It's supply and demand, and especially supply, but it's a weird inverted relationship with the people buying them. Basically, be careful what you wish for. Anyone would like to open a pack and find a Piazza, or Maddux, or Koufax auto. Topps and Panini know this, so they put them in there. But meeting the capricious demands of the market inevitably increases supply and they still have to pay the price the players demand for their sigs. The collectors who just want any sig compared to a specific one, for set-building or other definite purpose, are happy with softening prices, but the "value accumulator" somehow finds it distasteful. Could Topps go to these guys and say,"You know, we put out a few thousand of your autograph in the last couple years and prices on them are down on ebay, and people complain about it, but they still want the cards. So we need you to lower your prices so we can make more cards." Sure, but I don't think it'd fly.

I think it's funny that people see sets like Dynasty and whatever and say,"Oh there's never enough value to justify the price" as if there's a direct correlation, and Topps controls it. If they were to put a Mickey Mantle cut auto in every pack, people would complain because prices would plummet, despite the fact that who wouldn't love to pull a Mickey Mantle auto? That you can buy an auto of just about any living or recently deceased HOF-level player for $100 or less is pretty awesome for a collector.
Oh, I agree. But, the reason a lot of people, myself included, start off collecting is we want to amass something. Something that takes time, might not be possible, but is fun to go after. Like playing a hard video game, fishing, etc. Whatever your tastes were. But imagine if every time you made a cast you caught a marlin. Or every time you played a video game it was no more challenging than mario bros(old school NES). You'd get bored. It would get old.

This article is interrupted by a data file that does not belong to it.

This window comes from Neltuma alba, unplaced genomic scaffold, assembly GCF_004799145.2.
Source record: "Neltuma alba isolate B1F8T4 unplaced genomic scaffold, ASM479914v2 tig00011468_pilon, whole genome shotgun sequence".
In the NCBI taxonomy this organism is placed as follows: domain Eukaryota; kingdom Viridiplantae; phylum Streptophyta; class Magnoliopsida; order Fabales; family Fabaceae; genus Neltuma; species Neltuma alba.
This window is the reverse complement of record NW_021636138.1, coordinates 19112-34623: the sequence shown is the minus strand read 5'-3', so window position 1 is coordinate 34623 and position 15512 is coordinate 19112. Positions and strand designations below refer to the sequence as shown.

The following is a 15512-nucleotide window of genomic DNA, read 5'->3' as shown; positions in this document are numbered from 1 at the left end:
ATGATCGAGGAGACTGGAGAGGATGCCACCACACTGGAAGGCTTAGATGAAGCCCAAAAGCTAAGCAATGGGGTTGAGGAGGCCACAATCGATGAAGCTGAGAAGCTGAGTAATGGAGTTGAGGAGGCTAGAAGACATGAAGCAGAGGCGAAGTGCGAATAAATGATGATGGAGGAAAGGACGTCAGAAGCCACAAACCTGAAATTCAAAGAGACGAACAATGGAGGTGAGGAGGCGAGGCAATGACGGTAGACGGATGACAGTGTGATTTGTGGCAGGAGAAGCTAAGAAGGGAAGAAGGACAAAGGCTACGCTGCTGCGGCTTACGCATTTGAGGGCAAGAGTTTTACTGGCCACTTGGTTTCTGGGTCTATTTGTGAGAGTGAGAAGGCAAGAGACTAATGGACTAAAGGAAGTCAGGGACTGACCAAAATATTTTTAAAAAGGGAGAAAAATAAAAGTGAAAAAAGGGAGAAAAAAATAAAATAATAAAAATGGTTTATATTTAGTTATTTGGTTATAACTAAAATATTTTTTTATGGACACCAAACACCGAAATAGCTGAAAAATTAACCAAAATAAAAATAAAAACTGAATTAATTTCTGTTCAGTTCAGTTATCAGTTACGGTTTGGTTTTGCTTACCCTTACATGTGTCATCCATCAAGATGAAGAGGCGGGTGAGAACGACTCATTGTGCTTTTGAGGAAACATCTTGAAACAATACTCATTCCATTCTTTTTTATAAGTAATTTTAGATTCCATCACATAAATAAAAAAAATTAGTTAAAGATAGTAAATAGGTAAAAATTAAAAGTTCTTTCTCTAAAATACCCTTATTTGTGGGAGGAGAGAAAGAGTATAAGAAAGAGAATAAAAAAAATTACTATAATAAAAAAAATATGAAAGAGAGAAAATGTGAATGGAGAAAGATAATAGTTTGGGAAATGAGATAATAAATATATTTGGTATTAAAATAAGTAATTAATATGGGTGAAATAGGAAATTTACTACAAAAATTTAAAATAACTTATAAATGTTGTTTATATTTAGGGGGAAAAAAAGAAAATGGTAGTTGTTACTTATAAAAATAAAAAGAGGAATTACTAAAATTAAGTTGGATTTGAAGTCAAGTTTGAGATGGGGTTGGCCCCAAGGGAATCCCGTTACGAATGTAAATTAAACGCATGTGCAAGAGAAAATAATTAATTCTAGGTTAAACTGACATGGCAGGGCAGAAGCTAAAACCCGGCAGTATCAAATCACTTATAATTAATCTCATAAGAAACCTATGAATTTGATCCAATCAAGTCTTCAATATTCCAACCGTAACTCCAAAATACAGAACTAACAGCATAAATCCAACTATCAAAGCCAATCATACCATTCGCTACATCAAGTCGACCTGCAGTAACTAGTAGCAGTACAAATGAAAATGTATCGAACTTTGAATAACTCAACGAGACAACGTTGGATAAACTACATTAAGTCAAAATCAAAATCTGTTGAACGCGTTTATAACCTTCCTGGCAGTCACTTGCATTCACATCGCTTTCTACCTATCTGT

Yes we'd all love to pull a Mantle auto. But if there were so many that everyone could have one, affordably, it would get old. Now, I agree about Topps/Panini not being able to go to the players and get the autos cheaper. So prices of product will stay high(er) than the average(read that as the norm you'll pull) yield per box. But recycle the same stuff with new names multiplied by infinity and the prices become so watered down that every box is pretty much going to a be a loser and Topps/Panini's hands are tied on price point. Then what? Even the gamblers have no real motive to buy. So..what happens?

I guess I'm cool with it. I'm just trying not to over spend too much. Trying to get out of that gotta have it first mindset. I started collecting to do what I want to do and I'll do my best to achieve my goals. But I think the hobby won't handle this very well. Topps and Panini need to realize they can't give every collector what they want and nor should they. This is kind of why.
 

predatorkj

New member
Aug 7, 2008
11,865
Part of your diatribe above is the precise reason why I never NEED to buy cards right when a product comes out.
You risk losing out on all the 1/1's if you follow that though. Which is really all I can go after. Tired of paying $80 for a card that will be going for $30-$40 later.
 

AnthonyCorona

Active member
Oct 6, 2014
9,507
Modesto, CA
You risk losing out on all the 1/1's if you follow that though. Which is really all I can go after. Tired of paying $80 for a card that will be going for $30-$40 later.
That's why I bite the bullet sometimes. U might over pay for something but if you never see it again you'll be kicking yourself later

Collecting: Phil Bickford, Brandon Wood (still), Yankees and Rockies
 

DyeHardFan

New member
Oct 31, 2016
12
I started collecting Alex Gordon this year and can't believe how overproduced his auto was his rookie year. I've collected Jermaine Dye for years and he only has 212 total autographed card variations across his whole career. Alex Gordon had 250+ autographs variations in his rookie year of 2007 ALONE! It's hard to quantify if Alex's autograph would've held more than a $10-20 value over his career if not for the overproduction of it his first year on the card market.

Not to mention how Panini has single-handedly ruined football jersey cards for me. Alex Gordon has 459 jersey cards over his career and most of them are actual game-used authentic pieces. Ameer Abdullah has had 1000+ jersey cards made of him in two years and not a single one is from an actual NFL game. Every single stupid piece is from a player/event/"worn" size 60+ oversized jersey that someone had him touch in an office one time.
 

predatorkj

New member
Aug 7, 2008
11,865